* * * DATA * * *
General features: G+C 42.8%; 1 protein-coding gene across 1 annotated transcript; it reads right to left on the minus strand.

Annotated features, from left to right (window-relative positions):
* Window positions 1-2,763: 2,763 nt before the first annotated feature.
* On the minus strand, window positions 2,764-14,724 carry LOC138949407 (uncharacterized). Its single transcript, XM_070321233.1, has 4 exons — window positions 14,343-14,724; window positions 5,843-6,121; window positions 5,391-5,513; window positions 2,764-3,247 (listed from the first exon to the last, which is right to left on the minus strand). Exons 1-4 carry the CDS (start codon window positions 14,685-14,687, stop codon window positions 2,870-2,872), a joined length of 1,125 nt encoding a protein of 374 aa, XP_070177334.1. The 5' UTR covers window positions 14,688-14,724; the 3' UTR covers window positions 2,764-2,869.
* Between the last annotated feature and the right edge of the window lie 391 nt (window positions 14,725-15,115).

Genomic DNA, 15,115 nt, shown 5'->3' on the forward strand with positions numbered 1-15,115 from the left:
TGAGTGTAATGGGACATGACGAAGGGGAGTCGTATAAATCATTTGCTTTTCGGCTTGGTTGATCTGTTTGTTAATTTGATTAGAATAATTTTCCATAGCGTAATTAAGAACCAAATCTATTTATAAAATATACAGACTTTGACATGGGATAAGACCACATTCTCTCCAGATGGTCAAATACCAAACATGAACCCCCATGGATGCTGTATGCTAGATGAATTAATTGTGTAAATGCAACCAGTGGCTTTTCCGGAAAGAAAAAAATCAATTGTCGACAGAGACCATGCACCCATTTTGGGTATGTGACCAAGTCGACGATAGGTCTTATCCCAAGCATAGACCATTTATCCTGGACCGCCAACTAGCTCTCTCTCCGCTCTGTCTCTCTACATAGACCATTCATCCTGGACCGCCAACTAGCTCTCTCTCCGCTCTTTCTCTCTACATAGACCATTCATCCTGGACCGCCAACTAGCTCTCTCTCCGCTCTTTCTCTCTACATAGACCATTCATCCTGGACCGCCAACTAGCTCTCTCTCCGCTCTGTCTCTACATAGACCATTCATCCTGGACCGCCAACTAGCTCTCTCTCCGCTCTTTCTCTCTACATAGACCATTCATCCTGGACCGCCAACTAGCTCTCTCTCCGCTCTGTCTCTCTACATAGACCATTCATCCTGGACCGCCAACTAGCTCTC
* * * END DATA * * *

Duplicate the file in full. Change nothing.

General features: G+C 42.8%; 1 protein-coding gene across 1 annotated transcript; it reads right to left on the minus strand.

Annotated features, from left to right (window-relative positions):
* Window positions 1-2,763: 2,763 nt before the first annotated feature.
* On the minus strand, window positions 2,764-14,724 carry LOC138949407 (uncharacterized). Its single transcript, XM_070321233.1, has 4 exons — window positions 14,343-14,724; window positions 5,843-6,121; window positions 5,391-5,513; window positions 2,764-3,247 (listed from the first exon to the last, which is right to left on the minus strand). Exons 1-4 carry the CDS (start codon window positions 14,685-14,687, stop codon window positions 2,870-2,872), a joined length of 1,125 nt encoding a protein of 374 aa, XP_070177334.1. The 5' UTR covers window positions 14,688-14,724; the 3' UTR covers window positions 2,764-2,869.
* Between the last annotated feature and the right edge of the window lie 391 nt (window positions 14,725-15,115).

Genomic DNA, 15,115 nt, shown 5'->3' on the forward strand with positions numbered 1-15,115 from the left:
TGAGTGTAATGGGACATGACGAAGGGGAGTCGTATAAATCATTTGCTTTTCGGCTTGGTTGATCTGTTTGTTAATTTGATTAGAATAATTTTCCATAGCGTAATTAAGAACCAAATCTATTTATAAAATATACAGACTTTGACATGGGATAAGACCACATTCTCTCCAGATGGTCAAATACCAAACATGAACCCCCATGGATGCTGTATGCTAGATGAATTAATTGTGTAAATGCAACCAGTGGCTTTTCCGGAAAGAAAAAAATCAATTGTCGACAGAGACCATGCACCCATTTTGGGTATGTGACCAAGTCGACGATAGGTCTTATCCCAAGCATAGACCATTTATCCTGGACCGCCAACTAGCTCTCTCTCCGCTCTGTCTCTCTACATAGACCATTCATCCTGGACCGCCAACTAGCTCTCTCTCCGCTCTTTCTCTCTACATAGACCATTCATCCTGGACCGCCAACTAGCTCTCTCTCCGCTCTTTCTCTCTACATAGACCATTCATCCTGGACCGCCAACTAGCTCTCTCTCCGCTCTGTCTCTACATAGACCATTCATCCTGGACCGCCAACTAGCTCTCTCTCCGCTCTTTCTCTCTACATAGACCATTCATCCTGGACCGCCAACTAGCTCTCTCTCCGCTCTGTCTCTCTACATAGACCATTCATCCTGGACCGCCAACTAGCTCTC